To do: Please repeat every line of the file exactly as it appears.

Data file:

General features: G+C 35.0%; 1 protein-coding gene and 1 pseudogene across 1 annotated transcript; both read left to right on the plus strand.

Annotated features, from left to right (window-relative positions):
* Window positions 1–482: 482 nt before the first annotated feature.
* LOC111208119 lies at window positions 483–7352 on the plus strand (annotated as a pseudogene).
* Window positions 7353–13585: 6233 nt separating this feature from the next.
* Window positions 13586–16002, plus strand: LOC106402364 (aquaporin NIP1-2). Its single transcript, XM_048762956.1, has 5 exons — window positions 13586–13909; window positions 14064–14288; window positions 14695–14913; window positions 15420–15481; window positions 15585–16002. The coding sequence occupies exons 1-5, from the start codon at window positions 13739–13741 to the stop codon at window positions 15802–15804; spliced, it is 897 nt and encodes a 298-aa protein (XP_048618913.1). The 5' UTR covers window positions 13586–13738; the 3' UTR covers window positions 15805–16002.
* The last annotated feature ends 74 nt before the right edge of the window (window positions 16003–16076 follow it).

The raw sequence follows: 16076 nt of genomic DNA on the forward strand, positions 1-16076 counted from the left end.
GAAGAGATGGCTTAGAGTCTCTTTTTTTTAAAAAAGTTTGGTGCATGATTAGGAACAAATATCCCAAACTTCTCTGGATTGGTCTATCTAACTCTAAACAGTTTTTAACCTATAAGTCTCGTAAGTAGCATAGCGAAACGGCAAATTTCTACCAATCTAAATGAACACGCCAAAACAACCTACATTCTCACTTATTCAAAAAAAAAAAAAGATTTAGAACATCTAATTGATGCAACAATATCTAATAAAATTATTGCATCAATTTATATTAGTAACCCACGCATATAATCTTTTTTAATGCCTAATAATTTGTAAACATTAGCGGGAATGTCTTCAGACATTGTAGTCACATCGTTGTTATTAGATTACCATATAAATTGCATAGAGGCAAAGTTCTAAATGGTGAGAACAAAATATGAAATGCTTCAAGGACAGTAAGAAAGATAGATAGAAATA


General features: G+C 35.0%; 1 protein-coding gene and 1 pseudogene across 1 annotated transcript; both read left to right on the plus strand.

Annotated features, from left to right (window-relative positions):
* Window positions 1–482: 482 nt before the first annotated feature.
* LOC111208119 lies at window positions 483–7352 on the plus strand (annotated as a pseudogene).
* Window positions 7353–13585: 6233 nt separating this feature from the next.
* Window positions 13586–16002, plus strand: LOC106402364 (aquaporin NIP1-2). Its single transcript, XM_048762956.1, has 5 exons — window positions 13586–13909; window positions 14064–14288; window positions 14695–14913; window positions 15420–15481; window positions 15585–16002. The coding sequence occupies exons 1-5, from the start codon at window positions 13739–13741 to the stop codon at window positions 15802–15804; spliced, it is 897 nt and encodes a 298-aa protein (XP_048618913.1). The 5' UTR covers window positions 13586–13738; the 3' UTR covers window positions 15805–16002.
* The last annotated feature ends 74 nt before the right edge of the window (window positions 16003–16076 follow it).

The raw sequence follows: 16076 nt of genomic DNA on the forward strand, positions 1-16076 counted from the left end.
GAAGAGATGGCTTAGAGTCTCTTTTTTTTAAAAAAGTTTGGTGCATGATTAGGAACAAATATCCCAAACTTCTCTGGATTGGTCTATCTAACTCTAAACAGTTTTTAACCTATAAGTCTCGTAAGTAGCATAGCGAAACGGCAAATTTCTACCAATCTAAATGAACACGCCAAAACAACCTACATTCTCACTTATTCAAAAAAAAAAAAAGATTTAGAACATCTAATTGATGCAACAATATCTAATAAAATTATTGCATCAATTTATATTAGTAACCCACGCATATAATCTTTTTTAATGCCTAATAATTTGTAAACATTAGCGGGAATGTCTTCAGACATTGTAGTCACATCGTTGTTATTAGATTACCATATAAATTGCATAGAGGCAAAGTTCTAAATGGTGAGAACAAAATATGAAATGCTTCAAGGACAGTAAGAAAGATAGATAGAAATA